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A 2012 Ford Mustang V6 (Michael Bettencourt for The Globe and Mail)
A 2012 Ford Mustang V6 (Michael Bettencourt for The Globe and Mail)

Ford to invest $760-million in China factory Add to ...

Ford Motor Co. will invest $760-million (U.S.) to build a new plant in eastern China as part of a drive to catch up with global rivals General Motors Co. and Volkswagen AG in the world’s largest car market.

Ford’s new plant in Hangzhou, in the rich entrepreneurial belt of China’s Zhejiang province, will help the company double capacity to reach 1.2 million vehicles by 2015, the company said. Ford said the move is part of the company’s “largest expansion in 50 years,” aimed at boosting global sales by 50 per cent from 2010 to about 8 million vehicles a year by mid-decade.

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VW and GM were early entrants in China and remain far more powerful there. Ford formed its first joint venture in China only just over a decade ago, while VW has been producing cars in China since the 1980s. GM and VW each produced more than 2 million vehicles in China last year.

Ford, which produces cars jointly with Chongqing Changan Automobile Co. and Mazda, has dramatically stepped up the pace of its expansion in China. Two weeks ago it said it would invest $600-million to expand capacity at its facility in Chongqing, central China, the largest manufacturing base for the company outside its home in southeastern Michigan.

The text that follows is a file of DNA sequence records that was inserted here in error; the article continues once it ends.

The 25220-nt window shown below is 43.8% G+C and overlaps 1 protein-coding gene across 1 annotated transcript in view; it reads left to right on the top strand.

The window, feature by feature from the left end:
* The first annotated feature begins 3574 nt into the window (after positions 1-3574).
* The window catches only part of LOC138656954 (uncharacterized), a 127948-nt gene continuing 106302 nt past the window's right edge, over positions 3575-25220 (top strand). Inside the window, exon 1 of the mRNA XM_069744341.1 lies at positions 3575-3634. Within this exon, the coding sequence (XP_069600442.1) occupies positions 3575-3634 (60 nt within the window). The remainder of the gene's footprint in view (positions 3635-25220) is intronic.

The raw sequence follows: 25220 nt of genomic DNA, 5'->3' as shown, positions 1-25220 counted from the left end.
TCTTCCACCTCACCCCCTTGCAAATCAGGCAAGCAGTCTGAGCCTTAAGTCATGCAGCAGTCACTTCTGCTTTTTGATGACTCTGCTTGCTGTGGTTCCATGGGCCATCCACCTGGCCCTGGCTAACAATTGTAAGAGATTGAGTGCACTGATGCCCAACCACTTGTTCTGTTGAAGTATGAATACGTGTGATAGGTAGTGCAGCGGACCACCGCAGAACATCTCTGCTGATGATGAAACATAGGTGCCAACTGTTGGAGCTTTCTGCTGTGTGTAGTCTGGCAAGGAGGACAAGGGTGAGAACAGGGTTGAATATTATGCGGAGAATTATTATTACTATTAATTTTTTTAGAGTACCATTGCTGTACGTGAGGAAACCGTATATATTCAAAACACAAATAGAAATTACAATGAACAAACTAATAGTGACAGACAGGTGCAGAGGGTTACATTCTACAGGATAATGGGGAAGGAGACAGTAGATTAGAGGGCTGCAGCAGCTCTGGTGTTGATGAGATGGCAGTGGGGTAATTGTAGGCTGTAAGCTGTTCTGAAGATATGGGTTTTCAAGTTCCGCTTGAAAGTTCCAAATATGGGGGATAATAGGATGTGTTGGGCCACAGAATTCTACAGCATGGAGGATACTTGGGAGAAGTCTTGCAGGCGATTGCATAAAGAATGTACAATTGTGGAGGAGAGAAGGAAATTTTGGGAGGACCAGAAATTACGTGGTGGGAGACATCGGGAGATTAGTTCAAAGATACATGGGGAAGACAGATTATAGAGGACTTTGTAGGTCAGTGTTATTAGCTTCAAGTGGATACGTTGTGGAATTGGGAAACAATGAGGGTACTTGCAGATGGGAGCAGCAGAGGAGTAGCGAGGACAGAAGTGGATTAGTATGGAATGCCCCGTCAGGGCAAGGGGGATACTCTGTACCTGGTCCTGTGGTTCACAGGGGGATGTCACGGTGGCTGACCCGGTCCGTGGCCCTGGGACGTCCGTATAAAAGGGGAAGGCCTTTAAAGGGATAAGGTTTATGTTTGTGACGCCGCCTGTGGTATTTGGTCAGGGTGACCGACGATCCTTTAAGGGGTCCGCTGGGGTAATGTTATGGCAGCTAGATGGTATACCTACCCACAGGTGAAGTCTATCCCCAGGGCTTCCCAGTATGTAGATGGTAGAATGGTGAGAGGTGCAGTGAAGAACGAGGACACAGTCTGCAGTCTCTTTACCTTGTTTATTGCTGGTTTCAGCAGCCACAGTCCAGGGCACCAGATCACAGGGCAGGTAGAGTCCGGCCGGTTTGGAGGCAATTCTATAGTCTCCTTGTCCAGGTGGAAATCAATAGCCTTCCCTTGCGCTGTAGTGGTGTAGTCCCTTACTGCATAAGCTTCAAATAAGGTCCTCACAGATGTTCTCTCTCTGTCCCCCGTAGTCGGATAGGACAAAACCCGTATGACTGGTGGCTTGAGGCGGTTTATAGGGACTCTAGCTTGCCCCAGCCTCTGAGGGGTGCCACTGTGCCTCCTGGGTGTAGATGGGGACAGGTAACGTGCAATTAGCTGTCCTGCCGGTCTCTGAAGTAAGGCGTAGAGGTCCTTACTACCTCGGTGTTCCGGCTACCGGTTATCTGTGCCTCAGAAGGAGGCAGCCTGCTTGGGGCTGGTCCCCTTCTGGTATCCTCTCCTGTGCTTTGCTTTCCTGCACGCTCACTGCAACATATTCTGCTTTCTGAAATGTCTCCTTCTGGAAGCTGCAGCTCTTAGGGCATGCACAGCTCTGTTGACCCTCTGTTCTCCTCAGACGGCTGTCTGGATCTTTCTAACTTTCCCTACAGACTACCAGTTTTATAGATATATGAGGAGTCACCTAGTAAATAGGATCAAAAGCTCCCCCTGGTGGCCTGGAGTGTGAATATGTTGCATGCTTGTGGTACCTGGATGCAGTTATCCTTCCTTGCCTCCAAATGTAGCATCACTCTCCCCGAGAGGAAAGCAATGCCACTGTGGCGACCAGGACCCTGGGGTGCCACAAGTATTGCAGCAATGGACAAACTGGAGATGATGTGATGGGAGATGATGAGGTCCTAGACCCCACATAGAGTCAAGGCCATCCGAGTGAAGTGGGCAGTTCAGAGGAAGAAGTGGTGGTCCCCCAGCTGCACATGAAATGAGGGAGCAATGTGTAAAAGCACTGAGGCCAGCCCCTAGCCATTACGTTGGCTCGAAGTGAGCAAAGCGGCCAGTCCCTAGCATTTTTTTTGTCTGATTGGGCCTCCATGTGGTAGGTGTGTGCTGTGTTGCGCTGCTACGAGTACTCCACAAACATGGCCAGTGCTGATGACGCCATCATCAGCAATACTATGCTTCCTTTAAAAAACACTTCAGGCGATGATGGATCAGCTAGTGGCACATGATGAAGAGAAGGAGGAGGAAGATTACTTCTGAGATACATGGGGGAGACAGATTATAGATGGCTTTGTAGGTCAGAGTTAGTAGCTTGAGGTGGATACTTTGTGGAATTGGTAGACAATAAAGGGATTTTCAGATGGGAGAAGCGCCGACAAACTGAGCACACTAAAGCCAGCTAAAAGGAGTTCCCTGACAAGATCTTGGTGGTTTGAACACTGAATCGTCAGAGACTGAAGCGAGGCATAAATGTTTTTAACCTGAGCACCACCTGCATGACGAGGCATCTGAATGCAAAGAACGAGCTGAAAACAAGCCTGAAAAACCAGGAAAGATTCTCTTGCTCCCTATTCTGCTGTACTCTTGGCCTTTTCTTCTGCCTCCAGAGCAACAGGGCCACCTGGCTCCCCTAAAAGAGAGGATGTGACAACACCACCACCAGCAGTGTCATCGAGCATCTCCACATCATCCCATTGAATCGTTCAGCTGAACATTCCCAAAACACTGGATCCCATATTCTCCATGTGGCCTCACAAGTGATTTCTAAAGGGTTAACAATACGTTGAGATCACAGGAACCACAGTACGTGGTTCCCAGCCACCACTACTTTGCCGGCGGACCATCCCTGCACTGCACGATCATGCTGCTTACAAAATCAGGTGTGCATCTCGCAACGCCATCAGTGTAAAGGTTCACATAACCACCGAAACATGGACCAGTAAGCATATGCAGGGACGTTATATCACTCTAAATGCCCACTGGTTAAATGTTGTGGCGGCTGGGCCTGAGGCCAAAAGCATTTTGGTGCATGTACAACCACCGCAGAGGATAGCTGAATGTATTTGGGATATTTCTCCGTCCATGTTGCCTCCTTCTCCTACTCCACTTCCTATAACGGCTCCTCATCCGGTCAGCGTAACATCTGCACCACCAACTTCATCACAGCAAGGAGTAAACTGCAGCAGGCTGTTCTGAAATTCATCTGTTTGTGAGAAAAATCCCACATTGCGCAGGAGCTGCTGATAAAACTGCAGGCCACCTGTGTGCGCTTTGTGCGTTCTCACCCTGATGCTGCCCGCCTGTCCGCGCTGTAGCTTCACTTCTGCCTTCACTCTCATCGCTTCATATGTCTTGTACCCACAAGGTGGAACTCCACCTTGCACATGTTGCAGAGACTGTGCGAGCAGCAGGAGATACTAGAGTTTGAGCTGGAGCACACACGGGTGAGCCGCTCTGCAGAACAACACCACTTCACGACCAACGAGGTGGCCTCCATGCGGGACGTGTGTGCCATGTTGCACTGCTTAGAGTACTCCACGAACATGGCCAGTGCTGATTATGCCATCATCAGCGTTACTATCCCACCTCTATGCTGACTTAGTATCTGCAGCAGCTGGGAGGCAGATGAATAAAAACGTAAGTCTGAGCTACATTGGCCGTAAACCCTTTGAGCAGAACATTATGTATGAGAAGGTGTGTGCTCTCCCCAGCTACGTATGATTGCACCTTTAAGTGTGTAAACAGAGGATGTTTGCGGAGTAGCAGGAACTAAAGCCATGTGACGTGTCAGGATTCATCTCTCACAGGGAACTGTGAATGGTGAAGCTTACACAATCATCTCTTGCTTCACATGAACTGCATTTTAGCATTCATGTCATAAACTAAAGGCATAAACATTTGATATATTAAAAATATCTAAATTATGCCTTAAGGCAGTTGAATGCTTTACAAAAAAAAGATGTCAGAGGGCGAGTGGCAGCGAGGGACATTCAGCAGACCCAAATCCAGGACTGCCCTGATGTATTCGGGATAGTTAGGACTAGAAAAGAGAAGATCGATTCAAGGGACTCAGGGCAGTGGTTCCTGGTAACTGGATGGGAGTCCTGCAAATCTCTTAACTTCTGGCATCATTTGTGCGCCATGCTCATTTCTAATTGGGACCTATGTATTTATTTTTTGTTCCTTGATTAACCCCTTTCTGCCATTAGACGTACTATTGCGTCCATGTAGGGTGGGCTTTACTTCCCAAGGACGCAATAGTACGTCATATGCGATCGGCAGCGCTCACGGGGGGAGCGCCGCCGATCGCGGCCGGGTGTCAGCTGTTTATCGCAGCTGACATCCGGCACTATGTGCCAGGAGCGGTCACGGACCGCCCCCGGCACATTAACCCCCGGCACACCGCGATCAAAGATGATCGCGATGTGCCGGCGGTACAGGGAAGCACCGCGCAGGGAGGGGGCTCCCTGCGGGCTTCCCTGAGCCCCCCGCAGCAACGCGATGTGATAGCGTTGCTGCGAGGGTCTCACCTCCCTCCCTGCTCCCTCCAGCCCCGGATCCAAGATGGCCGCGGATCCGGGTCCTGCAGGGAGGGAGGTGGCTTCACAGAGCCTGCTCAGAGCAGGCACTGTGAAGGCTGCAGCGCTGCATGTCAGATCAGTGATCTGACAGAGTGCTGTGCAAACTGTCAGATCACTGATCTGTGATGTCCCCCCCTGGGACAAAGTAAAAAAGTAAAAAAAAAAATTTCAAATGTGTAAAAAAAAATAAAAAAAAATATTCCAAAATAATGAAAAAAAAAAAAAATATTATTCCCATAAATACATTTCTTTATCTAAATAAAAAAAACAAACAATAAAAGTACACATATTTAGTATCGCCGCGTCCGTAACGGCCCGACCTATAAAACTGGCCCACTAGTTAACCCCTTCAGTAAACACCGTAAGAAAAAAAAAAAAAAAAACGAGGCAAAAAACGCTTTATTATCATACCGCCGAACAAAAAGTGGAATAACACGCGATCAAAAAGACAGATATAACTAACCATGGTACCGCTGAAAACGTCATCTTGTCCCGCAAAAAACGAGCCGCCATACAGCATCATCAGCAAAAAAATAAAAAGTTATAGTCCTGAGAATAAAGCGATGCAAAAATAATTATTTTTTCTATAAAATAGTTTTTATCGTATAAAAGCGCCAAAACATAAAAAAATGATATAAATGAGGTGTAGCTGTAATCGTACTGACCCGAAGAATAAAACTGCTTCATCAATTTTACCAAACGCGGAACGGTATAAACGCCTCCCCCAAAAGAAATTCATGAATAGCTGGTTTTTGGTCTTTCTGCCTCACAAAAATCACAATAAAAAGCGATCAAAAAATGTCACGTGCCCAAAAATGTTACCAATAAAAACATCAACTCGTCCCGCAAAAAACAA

The company said it would bring 15 new vehicles and 20 new powertrains to China by 2015, increasing the company’s relatively limited product range available on the mainland. Ford is expected to unveil a sport utility vehicle at the Beijing car show, which opens Monday, hoping to tap rising mainland demand for more fun, individualistic kinds of vehicles among younger buyers.

Meanwhile, GM played down speculation it had reached a deal with its Chinese joint venture partner, SAIC, to regain equal equity control of their joint venture by buying back 1 per cent of the equity sold to SAIC when GM was in financial straits in 2009. That deal had a proviso to allow GM to buy back the stake, so long as SAIC continued to be able to claim the joint venture’s revenue under new Chinese accounting rules.

The Wall Street Journal reported Thursday that an agreement had been reached to split the venture into a sales arm and an operational arm, with GM and SAIC sharing control of the operational side equally. But GM said that negotiations on the matter are “ongoing” and that there was “no specific date set” for the repurchase. Any such deal would require government approval.

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